Jaap Wilms is an international CX consultant and the founder of Wilms & Co. Here, ahead of his role as a judge at the 2019 International Customer Experience Awards in Amsterdam, he offers insight into why a name can make, or break, your CX programme…

A well-chosen name is priceless – it can give a sense of energy, ambition, and can help you create a stir.

It can take you to the moon and back. Did you ever think of your initiatives as something exquisite, delicate, and to be savoured? Probably not…but let’s start doing so now.

Consider the name W154 for a moment. It’s a puzzling name, right?

At the very least it’s a functional name. Now, attach the name Mercedes-Benz to it and it will spark some curiosity. Still, it can be anything from some boring engine part to a read-out of a metric of some sort.

Now, see what happens when I now tell you the nickname for the W154 and all Mercedes’ racing cars: the Silver Arrow. All of a sudden a world opens up and your imagination takes off.

In fact, the W154 is Mercedes-Benz’ very successful 1938 Grand Prix racing car designed by Rudolf Uhlenhaut. It is a remarkable feat of aerodynamics, balance, and speed (reaching a stunning 185mph) all in an amazing design. Driver and European Champ Rudolf Caracciola eloquently described it as a car that “needed finesse rather than force to handle”.

Silver-age star: The Mercedes-Benz W154

The nickname Silver Arrow is perfect as it not only reflects its features, but also what it’s capable of achieving. It offers a sense of energy, ambition, and force.

It’s a promise.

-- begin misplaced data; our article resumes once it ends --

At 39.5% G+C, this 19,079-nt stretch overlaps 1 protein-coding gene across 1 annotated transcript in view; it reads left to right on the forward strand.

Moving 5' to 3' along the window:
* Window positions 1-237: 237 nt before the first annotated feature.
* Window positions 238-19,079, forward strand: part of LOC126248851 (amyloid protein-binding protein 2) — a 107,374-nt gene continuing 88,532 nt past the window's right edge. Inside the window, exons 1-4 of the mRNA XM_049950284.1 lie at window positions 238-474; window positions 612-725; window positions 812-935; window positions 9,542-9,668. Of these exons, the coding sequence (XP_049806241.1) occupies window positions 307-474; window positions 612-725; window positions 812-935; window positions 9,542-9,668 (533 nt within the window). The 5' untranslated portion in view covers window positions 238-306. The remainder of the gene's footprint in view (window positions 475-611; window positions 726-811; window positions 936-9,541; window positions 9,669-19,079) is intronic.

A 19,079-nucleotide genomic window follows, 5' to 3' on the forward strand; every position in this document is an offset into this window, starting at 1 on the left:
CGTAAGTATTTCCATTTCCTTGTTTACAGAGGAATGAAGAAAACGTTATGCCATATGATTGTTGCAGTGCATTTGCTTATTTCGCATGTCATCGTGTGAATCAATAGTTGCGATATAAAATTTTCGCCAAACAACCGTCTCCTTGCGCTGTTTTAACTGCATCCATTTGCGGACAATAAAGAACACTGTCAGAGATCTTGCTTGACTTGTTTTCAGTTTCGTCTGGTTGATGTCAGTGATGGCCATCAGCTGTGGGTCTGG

I was actually chastised by a friend for using the English translation of the actual original German name, “Silberpfeile”.

It’s a mythical name. A name to be savoured. And indeed, that friend tried to describe the importance of it, including that gesture you make when describing something almost intangible: thumb and fingers delicately pressed together and held up as if you’re describing that exquisite dish you recently had and are contemplating ways to adequately describe it.

Now, imagine someone is doing that whilst talking about your CX programme.

This might seem unlikely, but why does it have to seem impossible for colleagues in your organisation talk about your initiative that way? I firmly believe that should be your ambition.

Why? Because your programme will be better in its set-up and approach. Because it will gain a bigger following in your organisation, and therefore better results. Because it challenges you to think bigger and be more ambitious.

All of that starts by giving it a name – a good name.

Let’s start with some pseudo-statistics. I estimate 99 percent of CX programmes do not have a name (yes, I made up that percentage).

Let’s be clear: a CX programme should not be a description! It should not be a functional summary of the activities you do. As with the W154, attaching a name to it can help you signify or evoke a feeling or emotion that instantly shows people what you’re about.